Waves and Skis

“We glided across the snow, looking down at the windless sea on our right. Small waves lured us on...”

Why is it we journey into the cold? The trials we face when seeking cold spots might make them seem out of reach, but embracing the search for cold water surf leaves us richer, and lights a fire inside that burns for many years to come.

As spring draws in we look ahead to the adventures that longer days and warmer climates will bring. But for some, spring is still a world away and the only way to access local swell is on skis. We talk to Jan LaPierre about cold water surf, Canadian style.

There’s a lot about Nova Scotia that defies what people imagine Canada to be like. Surfing is definitely one of those images that stands in contrast to the typical winter scene in Canada. For Bluenosers, (This is what Nova Scotians somewhat affectionately call themselves) winter is the best surf season of the year. The mighty Atlantic ocean dominates this province, we’re surrounded on all sides by ocean and it defines our weather.

Every winter the cold arctic northerly currents bash into the warm southern currents that come all the way from the Caribbean, creating an ideal nursery for consistent storms that bathe our coastline in waves. When a cold snap sets in it can regularly dip to 10 below freezing and beyond.

Nova Scotia has a very temperamental relationship with snow. When winter storms, that would typically bare snow, cross over the ocean where they warm rapidly. Snow sports around here can be fickle, so when the conditions are right, you’ve got to be ready to move.

From the bedroom in the house where I grew up you could hear the waves crash all night. During intense winter storms when visibility was low the fog horn would be activated to help boat traffic coming into our capital harbour, Halifax. But to me the low tuba sounding horn always meant that the next day was going to be fun. It meant it would be a snow day. You can feel the collective excitement spread throughout the province when a good storm is coming that will actually deliver snow. All the better when that same storm brings some decent waves too.

“A decent sets rolls through as the sun backlights the snow. It’s glorious. Not many places offer these kind of snow and surf experiences”

With our eyes on the forecasts, the first real snow storm of the season was bearing down on us in mid January. Wanting to maximize snow and surf time, we planned a session at favourite point break that typically requires a 40min hike down the great trail. Our plan was to strap our boards/suits to a toboggan and pull them behind us as we Nordic skied ourselves to the break. 15-20 cm of snow and 2-3m of swell was promised. Paradise we hoped. I could hear the fog horn all night as it was hopefully a siren of what’s to come.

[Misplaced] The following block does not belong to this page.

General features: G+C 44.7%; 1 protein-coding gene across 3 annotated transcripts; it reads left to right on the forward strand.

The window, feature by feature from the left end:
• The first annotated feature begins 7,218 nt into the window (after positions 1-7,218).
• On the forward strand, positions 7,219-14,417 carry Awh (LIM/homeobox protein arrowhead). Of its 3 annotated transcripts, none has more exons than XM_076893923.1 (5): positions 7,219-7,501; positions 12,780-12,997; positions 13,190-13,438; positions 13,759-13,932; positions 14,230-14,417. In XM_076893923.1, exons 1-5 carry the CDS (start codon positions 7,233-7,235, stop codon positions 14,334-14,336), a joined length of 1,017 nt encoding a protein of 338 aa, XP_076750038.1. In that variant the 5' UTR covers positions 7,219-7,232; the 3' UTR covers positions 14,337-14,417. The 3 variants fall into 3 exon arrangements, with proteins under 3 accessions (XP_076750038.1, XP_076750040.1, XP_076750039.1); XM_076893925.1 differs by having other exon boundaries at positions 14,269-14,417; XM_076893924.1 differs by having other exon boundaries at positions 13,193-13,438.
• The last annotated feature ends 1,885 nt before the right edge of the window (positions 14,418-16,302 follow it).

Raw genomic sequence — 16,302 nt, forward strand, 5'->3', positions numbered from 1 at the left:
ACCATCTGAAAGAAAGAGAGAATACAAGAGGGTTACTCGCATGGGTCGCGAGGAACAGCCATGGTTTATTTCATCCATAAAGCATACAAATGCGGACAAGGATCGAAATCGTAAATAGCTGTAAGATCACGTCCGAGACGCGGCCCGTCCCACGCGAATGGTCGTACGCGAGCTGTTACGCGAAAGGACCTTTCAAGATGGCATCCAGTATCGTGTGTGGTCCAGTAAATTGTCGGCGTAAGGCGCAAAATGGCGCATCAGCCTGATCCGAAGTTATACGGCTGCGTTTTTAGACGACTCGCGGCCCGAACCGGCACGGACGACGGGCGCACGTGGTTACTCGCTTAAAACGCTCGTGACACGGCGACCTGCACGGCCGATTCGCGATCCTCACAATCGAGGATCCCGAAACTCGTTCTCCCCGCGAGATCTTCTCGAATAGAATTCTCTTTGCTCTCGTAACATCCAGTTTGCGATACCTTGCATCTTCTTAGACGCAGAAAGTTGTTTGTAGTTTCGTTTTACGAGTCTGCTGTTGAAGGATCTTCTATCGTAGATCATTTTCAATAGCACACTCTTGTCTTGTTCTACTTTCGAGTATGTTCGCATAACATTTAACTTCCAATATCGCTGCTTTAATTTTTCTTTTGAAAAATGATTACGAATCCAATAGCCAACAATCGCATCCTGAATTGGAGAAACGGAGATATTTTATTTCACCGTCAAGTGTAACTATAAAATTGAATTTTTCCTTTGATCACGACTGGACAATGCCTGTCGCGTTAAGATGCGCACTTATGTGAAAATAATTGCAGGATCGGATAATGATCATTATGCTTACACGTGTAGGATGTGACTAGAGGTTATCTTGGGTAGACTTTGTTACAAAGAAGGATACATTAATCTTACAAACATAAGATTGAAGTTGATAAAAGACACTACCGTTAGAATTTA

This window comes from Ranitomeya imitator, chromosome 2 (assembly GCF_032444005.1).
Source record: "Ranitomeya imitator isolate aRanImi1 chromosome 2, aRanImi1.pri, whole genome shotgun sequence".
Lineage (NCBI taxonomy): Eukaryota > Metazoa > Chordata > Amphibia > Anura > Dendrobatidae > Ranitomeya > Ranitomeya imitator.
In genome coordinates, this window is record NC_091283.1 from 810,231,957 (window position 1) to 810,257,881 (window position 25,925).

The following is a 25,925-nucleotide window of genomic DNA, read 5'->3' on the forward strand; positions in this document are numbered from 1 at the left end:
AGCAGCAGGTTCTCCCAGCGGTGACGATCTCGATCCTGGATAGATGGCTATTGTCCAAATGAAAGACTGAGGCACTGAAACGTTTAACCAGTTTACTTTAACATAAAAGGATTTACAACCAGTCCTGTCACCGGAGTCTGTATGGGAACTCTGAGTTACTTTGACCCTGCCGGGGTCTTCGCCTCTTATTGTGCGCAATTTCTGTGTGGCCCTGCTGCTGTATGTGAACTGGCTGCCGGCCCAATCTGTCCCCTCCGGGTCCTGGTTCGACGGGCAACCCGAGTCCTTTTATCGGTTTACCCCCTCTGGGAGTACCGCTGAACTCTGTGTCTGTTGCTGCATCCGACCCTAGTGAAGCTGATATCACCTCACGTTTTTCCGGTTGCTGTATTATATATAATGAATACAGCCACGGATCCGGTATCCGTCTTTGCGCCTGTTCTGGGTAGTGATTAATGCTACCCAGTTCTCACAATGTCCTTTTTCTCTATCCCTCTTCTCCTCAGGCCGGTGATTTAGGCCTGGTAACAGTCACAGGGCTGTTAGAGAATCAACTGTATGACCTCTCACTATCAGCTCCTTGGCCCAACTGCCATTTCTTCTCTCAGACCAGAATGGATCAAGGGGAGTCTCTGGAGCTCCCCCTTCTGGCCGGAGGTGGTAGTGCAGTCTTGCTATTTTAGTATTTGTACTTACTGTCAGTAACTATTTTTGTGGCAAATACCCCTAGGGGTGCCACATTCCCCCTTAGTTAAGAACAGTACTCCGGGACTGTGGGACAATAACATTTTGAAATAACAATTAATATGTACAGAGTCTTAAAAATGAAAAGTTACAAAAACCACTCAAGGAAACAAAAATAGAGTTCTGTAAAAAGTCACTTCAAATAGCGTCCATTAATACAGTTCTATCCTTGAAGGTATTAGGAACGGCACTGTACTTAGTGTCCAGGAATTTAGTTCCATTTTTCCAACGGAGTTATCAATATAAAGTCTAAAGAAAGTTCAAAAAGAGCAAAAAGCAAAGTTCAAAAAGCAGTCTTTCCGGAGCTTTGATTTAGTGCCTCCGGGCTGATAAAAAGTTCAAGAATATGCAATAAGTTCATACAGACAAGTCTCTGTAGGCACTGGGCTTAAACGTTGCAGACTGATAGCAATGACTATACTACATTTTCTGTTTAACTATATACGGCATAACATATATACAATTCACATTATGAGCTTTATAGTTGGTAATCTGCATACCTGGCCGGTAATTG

The sun popped out as we arrived at the trailhead. With the boards bound to the sled we went in search of some surf, snow and a few good snaps for our effort.

Because of the ever changing climate, you sometimes need to work a bit harder for winter fun in Nova Scotia. But today came easy. We glided across the snow, looking down at the windless sea on our right. Small waves lured us on. Every surfer builds up in their mind about how good the swell is going to be the next day, this same attitude applies to the snow too here in Canada. You’re always pulling for that perfect day.

We’re reminded that you can’t always have it all. As we pull our suits on the snow fires up again for a brief shower. A decent sets rolls through as the sun backlights the snow. It’s glorious. Not many places offer these kind of snow and surf experiences. As shifty as they can be, it’s these journeys that we cherish for the rest of year. Mostly, people tell us we’re crazy for doing this kind of thing. Let them talk, we’ve got the waves and skis all to ourselves.

The satisfaction to be had from seeking out these desolate, frozen pockets on the globe where wifi cannot reach is truly like no other. Who knows how long this snowy dream will last, but as long as there are cold isolated waves, snow and remote cabins out there you can guarantee we will be finding them.

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